# Flow control valve principle

1. Jul 29, 2013

### fonz

How exactly would you describe the principle of a valve for flow control?

In a globe valve for example the fluid flows through valve seat and generally leaves the valve with the outlet diameter being the same as the inlet diameter.

My original assumptions were that Bernoulli's principle had to be somehow related but if you ignore friction losses etc. then surely the energy is conserved and the dynamic pressure at the outlet would equal the inlet dynamic pressure due to the diameters being the same. In this case there would be no change in velocity or static pressure.

Energy must be lost somehow for the volumetric flow to change but how?

2. Jul 29, 2013

### fonz

Some more thoughts...

An decrease in flow area would cause a static pressure drop which would, again assuming no friction losses, have the effect of increasing flow velocity. This I can understand would happen through the inlet and seat of the valve however fundamentally as the fluid leaves the valve the opposite should occur and the velocity should return to its original value.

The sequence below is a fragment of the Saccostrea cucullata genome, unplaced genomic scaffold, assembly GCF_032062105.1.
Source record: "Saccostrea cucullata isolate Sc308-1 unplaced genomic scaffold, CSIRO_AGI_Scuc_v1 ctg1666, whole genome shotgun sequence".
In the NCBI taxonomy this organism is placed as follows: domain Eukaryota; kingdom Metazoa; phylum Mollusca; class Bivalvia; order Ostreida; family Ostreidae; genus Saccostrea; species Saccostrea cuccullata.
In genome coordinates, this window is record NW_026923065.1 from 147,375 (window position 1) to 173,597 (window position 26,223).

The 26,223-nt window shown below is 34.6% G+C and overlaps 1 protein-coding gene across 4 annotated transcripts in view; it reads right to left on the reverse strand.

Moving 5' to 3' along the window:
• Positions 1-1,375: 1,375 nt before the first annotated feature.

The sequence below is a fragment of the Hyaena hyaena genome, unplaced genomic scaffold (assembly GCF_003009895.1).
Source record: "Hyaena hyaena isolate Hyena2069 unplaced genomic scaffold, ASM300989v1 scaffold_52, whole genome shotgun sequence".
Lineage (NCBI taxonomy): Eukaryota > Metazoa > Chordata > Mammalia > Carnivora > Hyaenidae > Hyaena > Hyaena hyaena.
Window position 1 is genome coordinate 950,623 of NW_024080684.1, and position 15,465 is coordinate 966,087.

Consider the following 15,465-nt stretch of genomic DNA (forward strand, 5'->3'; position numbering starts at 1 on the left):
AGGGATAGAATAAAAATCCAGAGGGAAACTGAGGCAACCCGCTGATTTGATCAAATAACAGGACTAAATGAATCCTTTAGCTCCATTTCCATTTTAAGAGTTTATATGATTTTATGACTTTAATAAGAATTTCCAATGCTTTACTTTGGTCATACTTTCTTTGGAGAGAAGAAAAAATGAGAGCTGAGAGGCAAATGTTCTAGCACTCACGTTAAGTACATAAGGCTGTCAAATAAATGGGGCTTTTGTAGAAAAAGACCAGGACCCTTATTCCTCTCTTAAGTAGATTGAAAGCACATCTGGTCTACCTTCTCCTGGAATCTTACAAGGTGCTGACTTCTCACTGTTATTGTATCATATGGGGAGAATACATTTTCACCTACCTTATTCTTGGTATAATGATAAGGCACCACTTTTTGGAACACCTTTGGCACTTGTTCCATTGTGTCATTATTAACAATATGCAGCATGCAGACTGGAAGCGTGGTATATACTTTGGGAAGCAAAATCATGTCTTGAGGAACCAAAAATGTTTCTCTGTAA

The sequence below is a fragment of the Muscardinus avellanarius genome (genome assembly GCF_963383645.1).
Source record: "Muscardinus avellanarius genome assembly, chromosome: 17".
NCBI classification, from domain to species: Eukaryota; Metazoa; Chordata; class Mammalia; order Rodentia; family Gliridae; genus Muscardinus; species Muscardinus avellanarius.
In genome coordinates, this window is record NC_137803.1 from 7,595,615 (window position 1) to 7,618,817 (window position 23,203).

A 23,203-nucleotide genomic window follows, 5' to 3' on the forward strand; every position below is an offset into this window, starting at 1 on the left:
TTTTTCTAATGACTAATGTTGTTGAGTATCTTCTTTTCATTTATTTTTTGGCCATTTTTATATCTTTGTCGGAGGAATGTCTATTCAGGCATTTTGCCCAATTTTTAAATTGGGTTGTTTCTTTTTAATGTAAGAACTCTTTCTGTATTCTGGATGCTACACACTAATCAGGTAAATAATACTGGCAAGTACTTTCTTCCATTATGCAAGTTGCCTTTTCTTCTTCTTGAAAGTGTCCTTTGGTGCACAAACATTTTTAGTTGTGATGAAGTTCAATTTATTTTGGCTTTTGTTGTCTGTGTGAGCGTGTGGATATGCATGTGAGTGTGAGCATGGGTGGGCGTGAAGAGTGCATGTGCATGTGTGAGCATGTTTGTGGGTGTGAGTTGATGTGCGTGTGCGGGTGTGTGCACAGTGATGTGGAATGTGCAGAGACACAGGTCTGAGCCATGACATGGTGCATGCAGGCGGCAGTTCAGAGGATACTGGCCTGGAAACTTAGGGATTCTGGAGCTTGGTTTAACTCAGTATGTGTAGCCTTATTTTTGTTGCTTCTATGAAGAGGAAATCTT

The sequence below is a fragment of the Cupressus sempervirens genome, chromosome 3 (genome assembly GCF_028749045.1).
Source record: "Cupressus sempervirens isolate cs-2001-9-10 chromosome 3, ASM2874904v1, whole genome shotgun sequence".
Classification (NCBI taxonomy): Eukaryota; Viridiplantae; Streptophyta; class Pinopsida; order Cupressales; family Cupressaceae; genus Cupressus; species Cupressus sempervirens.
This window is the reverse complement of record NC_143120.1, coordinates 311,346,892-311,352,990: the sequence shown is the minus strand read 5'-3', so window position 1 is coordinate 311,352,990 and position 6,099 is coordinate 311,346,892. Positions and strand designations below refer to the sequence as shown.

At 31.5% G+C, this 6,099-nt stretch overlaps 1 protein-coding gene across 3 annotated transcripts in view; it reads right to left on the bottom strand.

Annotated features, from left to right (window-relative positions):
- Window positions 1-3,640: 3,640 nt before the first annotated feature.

By this logic there should be no net static or dynamic pressure change across the valve.

3. Jul 29, 2013

### Jano L.

In reality the valve restricts the cross-section of the flow, thus increasing the power of friction resisting the flow and also supporting the development of turbulent flow. As a result of these processes, for a given pressure drop the mean velocity of water gets lower.

4. Jul 29, 2013

### fonz

In response to Jano L.

So what you are saying is that energy is lost through friction as heat? I guess this would make modelling the flow through a valve fairly difficult.

I also refer to the image below, theoretically assuming no losses in the pipe to friction and incompressibility etc. if we could somehow control the area of A2 this would have no effect on the net volumetric flow through this section? Therefore the concept of a valve solely relies on the increase in friction?

5. Jul 29, 2013

### Jano L.

Friction and also turbulence. The valve may increase the whirling motion of the water which also leads to decrease of pressure, and the friction then leads to loss of even this whirling motion into heat. The picture you posted is very simplified picture of what happens to water. In practice the flow is usually not so simple.

6. Jul 30, 2013

### gmax137

yes. In practice it is done empirically. The result is a curve provided by the valve vendor, Cv vs. position, that allows you to include a head loss term on the RHS of your Bernoulli equation.